So who won great Burgess Bake Off?

The great Burgess bake-off
The great Burgess bake-off
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Blogger Trish Burgess writes for the Free Press

I admitted a couple of weeks ago that my baking capabilities fell short of British Bake Off standards.

Helen, a food blogger at ‘The Crazy Kitchen’, read my column and set me a challenge. I had to watch Episode Two and make a batch of Mary Berry’s Florentines.

While being somewhat grateful that I wasn’t being asked to make a 3D biscuit scene, I was rather nervous when it became clear that Florentines should have a lacy appearance, the chocolate shouldn’t seep through the biscuit and a definite zig­zag pattern was required on the back.

Looking at the results of Helen’s baking on her website, this was going to be a tall order.

Hearing about the challenge, husband Dougie decided to get in on the act. He’s usually a bit of a Gordon Ramsey in the kitchen, ­ organised if a tad bolshy, ­ but his signature dish is chicken stuffed with haggis so precise weighing and decorating aren’t really his modus operandi. He’s no Paul Hollywood.

We gave him a new name: Doc Hollywood.

I sent Doc out to buy the ingredients and he was most put out when the cashier failed to notice he would be making Florentines.

Did he really think she examines everyone’s basket and tries to work out what they are going to make, like Ready, Steady Cook?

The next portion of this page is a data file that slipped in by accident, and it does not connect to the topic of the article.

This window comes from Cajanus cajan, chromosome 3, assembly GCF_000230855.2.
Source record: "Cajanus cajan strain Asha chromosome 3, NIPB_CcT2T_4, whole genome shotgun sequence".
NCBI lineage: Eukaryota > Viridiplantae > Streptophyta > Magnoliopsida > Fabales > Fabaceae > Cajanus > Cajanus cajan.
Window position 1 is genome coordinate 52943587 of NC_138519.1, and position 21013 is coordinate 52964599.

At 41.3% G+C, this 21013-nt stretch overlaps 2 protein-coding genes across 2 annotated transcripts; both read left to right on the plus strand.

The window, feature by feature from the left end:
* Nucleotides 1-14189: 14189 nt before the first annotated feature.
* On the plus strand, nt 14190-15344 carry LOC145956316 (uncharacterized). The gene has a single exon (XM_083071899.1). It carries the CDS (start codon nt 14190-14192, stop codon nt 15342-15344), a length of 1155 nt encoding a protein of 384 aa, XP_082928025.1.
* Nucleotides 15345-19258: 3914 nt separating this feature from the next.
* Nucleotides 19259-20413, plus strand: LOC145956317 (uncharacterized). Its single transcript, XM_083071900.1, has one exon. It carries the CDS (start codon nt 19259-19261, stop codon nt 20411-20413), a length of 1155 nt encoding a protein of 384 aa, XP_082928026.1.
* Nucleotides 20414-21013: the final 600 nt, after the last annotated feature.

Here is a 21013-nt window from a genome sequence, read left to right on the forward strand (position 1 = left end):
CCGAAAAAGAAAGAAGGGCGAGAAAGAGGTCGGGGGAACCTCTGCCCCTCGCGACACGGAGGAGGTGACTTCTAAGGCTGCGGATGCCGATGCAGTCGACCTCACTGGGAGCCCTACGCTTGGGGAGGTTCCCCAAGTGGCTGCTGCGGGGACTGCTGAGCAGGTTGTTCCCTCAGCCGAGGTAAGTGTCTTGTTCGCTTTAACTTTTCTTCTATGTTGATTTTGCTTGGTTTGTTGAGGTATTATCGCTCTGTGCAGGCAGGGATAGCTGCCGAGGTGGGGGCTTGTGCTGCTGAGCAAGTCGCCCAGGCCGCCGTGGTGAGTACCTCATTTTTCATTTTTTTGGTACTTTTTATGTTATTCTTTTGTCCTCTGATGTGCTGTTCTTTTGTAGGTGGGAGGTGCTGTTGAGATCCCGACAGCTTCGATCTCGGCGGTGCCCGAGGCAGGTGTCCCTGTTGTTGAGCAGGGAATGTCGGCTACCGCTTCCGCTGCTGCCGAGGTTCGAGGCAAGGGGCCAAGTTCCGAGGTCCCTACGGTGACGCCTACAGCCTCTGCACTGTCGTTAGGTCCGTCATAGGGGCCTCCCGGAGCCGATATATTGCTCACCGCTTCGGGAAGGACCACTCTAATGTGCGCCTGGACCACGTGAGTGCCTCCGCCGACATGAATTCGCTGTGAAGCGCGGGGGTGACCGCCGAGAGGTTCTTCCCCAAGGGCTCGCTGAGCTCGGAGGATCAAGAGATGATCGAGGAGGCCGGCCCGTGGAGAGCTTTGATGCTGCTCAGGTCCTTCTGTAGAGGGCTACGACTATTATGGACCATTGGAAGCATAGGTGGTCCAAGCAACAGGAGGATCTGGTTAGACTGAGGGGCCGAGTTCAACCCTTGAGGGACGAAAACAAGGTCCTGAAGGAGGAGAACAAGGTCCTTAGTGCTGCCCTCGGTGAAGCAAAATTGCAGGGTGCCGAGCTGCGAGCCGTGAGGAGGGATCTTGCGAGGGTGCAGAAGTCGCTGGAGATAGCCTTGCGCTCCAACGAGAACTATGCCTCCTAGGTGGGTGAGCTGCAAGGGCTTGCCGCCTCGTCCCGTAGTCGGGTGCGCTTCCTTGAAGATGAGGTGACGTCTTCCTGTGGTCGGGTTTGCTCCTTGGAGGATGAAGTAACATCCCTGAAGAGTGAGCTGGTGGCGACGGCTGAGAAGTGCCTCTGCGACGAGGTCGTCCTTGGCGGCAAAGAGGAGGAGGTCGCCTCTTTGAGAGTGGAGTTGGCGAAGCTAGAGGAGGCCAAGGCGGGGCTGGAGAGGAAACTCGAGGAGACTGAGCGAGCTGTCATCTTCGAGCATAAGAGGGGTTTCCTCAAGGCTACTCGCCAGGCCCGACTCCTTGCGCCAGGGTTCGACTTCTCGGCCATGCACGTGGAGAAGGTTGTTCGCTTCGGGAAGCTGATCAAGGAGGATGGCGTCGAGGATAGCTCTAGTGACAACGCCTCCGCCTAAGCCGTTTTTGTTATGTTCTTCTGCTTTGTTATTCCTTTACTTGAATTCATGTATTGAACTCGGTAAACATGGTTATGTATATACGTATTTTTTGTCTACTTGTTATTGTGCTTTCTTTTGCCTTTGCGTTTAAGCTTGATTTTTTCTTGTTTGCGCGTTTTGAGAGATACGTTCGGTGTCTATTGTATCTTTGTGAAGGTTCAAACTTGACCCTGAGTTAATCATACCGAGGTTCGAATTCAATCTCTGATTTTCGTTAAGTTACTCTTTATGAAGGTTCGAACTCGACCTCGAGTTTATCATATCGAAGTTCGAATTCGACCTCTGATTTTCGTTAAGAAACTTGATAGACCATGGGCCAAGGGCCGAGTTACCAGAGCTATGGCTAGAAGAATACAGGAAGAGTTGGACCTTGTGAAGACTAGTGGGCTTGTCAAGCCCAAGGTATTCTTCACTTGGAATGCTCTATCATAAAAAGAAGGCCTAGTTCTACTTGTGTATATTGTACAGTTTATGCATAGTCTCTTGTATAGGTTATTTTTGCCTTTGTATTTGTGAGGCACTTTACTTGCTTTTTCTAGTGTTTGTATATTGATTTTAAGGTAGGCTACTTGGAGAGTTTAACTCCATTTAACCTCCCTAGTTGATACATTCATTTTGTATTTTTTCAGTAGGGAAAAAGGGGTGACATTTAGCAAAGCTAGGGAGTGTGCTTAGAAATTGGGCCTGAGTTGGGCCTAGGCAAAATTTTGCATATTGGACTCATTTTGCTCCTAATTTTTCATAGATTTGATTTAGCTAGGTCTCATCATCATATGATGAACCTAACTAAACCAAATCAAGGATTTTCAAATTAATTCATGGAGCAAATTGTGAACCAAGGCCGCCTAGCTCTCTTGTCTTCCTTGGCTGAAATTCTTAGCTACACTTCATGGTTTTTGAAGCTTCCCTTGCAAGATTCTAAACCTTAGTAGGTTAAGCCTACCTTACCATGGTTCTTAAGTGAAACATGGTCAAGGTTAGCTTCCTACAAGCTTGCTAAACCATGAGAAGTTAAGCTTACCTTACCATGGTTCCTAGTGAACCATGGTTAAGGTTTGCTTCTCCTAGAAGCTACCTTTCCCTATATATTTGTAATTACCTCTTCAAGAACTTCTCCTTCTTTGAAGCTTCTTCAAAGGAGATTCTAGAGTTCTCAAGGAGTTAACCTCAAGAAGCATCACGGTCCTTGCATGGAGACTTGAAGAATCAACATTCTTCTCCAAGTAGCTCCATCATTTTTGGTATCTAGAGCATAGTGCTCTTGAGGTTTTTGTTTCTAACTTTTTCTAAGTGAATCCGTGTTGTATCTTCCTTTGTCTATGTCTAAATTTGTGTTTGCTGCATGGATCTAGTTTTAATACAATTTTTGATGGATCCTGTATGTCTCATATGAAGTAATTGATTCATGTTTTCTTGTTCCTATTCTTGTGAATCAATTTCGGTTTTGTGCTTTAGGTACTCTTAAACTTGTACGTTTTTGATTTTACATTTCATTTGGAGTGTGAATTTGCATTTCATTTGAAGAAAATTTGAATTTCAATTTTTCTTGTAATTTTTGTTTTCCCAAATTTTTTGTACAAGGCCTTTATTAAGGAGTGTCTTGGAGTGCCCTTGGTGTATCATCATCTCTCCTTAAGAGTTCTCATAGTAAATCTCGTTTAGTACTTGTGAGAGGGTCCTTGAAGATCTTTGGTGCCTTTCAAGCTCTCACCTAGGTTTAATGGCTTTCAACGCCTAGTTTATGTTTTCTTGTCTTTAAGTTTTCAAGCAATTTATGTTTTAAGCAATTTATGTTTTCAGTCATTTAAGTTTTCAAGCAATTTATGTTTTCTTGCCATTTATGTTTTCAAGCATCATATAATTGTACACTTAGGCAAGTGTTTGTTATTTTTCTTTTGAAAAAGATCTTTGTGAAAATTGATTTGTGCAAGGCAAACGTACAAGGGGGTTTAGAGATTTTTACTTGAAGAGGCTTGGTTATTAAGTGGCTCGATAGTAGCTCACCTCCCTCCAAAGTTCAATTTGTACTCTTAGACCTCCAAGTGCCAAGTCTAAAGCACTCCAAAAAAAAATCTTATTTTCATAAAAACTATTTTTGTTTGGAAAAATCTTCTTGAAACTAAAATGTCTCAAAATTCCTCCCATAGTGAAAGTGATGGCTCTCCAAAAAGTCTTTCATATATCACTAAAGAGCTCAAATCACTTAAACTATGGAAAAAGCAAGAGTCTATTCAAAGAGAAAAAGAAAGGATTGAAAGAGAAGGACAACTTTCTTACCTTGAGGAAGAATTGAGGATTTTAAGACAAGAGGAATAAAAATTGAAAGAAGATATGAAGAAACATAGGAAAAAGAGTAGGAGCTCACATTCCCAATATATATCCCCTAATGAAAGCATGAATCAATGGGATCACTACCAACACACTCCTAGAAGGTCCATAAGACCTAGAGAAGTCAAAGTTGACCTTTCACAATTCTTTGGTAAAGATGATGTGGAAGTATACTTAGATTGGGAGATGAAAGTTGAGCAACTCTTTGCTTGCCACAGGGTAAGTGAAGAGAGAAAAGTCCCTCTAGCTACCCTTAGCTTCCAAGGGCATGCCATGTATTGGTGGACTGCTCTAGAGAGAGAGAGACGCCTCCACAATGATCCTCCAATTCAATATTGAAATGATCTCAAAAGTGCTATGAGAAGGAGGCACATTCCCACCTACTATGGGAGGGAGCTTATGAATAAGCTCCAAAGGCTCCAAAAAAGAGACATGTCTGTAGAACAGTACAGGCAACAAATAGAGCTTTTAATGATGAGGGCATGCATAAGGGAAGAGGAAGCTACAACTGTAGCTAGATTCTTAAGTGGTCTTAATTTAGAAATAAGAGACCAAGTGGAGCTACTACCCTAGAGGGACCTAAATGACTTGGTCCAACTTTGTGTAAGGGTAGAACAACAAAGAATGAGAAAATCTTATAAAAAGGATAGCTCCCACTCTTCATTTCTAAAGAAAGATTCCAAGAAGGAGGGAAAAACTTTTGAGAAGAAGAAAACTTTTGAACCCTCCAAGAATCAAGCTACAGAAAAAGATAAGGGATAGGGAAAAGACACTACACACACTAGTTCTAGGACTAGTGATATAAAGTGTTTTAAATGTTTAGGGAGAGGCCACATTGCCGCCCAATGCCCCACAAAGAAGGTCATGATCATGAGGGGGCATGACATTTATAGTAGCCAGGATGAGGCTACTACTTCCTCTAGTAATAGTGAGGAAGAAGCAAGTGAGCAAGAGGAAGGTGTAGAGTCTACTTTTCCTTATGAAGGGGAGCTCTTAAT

Back in the kitchen, the challenge was on. With only one set of scales, there was some pushing and shoving. Dougie spilt the demerara sugar on the floor and blamed me for the way I had opened the packet.

The Doc was keen to cut his almonds, walnuts and cranberries into tiny pieces: I preferred a chunky, rustic look. He also annoyed me by using lots of individual dishes for each ingredient. “You’re not on the telly,” I admonished him. “Think of the washing up!”

I think mine looked better as I spooned them onto the baking tray. Dougie’s looked as if they had been regurgitated.

Neither set of biscuits looked to be spreading very well in the oven so we both battered them a bit to get them moving.

Once out of the oven, the Doc had no patience, keen to start adding the chocolate before the Florentines had cooled then even more desperate to do the zigzag pattern.

There was more waiting around before we could actually try them.

The result? Not much between them, to be fair, though my fork swirling was deemed superior. Dougie’s biscuits won the blind tasting, however, probably because they had less chocolate on them and, we both agreed, the plain chocolate was far too bitter. Sorry, Mary, but milk chocolate would have been preferable.

That evening, as we settled down for a cuppa in front of the TV, I asked Doc Hollywood if he fancied one of his Florentines to go with it.

“Nah,” he replied. “Can I have a Twix?”

* You can follow Trish on Twitter @mumsgoneto and read her blog at